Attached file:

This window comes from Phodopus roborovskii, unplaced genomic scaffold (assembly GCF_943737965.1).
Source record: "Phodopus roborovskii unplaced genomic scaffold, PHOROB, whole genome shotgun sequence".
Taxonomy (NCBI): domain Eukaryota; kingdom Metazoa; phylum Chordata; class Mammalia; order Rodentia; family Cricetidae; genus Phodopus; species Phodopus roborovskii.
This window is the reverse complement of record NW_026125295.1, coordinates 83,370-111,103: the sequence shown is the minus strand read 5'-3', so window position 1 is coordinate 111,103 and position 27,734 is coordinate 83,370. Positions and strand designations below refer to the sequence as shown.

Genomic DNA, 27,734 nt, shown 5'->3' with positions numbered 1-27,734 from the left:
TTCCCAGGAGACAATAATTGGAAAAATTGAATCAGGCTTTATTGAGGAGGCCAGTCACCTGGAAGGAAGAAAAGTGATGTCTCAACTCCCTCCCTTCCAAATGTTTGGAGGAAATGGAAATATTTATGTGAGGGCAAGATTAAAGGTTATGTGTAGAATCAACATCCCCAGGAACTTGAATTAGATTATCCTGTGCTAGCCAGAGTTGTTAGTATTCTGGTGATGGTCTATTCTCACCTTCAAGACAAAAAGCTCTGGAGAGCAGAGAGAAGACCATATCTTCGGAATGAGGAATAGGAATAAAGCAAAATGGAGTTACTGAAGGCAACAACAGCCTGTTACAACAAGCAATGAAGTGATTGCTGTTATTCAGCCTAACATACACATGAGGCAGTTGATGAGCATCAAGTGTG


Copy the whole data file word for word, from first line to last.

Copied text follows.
This window comes from Phodopus roborovskii, unplaced genomic scaffold (assembly GCF_943737965.1).
Source record: "Phodopus roborovskii unplaced genomic scaffold, PHOROB, whole genome shotgun sequence".
Taxonomy (NCBI): domain Eukaryota; kingdom Metazoa; phylum Chordata; class Mammalia; order Rodentia; family Cricetidae; genus Phodopus; species Phodopus roborovskii.
This window is the reverse complement of record NW_026125295.1, coordinates 83,370-111,103: the sequence shown is the minus strand read 5'-3', so window position 1 is coordinate 111,103 and position 27,734 is coordinate 83,370. Positions and strand designations below refer to the sequence as shown.

Genomic DNA, 27,734 nt, shown 5'->3' with positions numbered 1-27,734 from the left:
TTCCCAGGAGACAATAATTGGAAAAATTGAATCAGGCTTTATTGAGGAGGCCAGTCACCTGGAAGGAAGAAAAGTGATGTCTCAACTCCCTCCCTTCCAAATGTTTGGAGGAAATGGAAATATTTATGTGAGGGCAAGATTAAAGGTTATGTGTAGAATCAACATCCCCAGGAACTTGAATTAGATTATCCTGTGCTAGCCAGAGTTGTTAGTATTCTGGTGATGGTCTATTCTCACCTTCAAGACAAAAAGCTCTGGAGAGCAGAGAGAAGACCATATCTTCGGAATGAGGAATAGGAATAAAGCAAAATGGAGTTACTGAAGGCAACAACAGCCTGTTACAACAAGCAATGAAGTGATTGCTGTTATTCAGCCTAACATACACATGAGGCAGTTGATGAGCATCAAGTGTG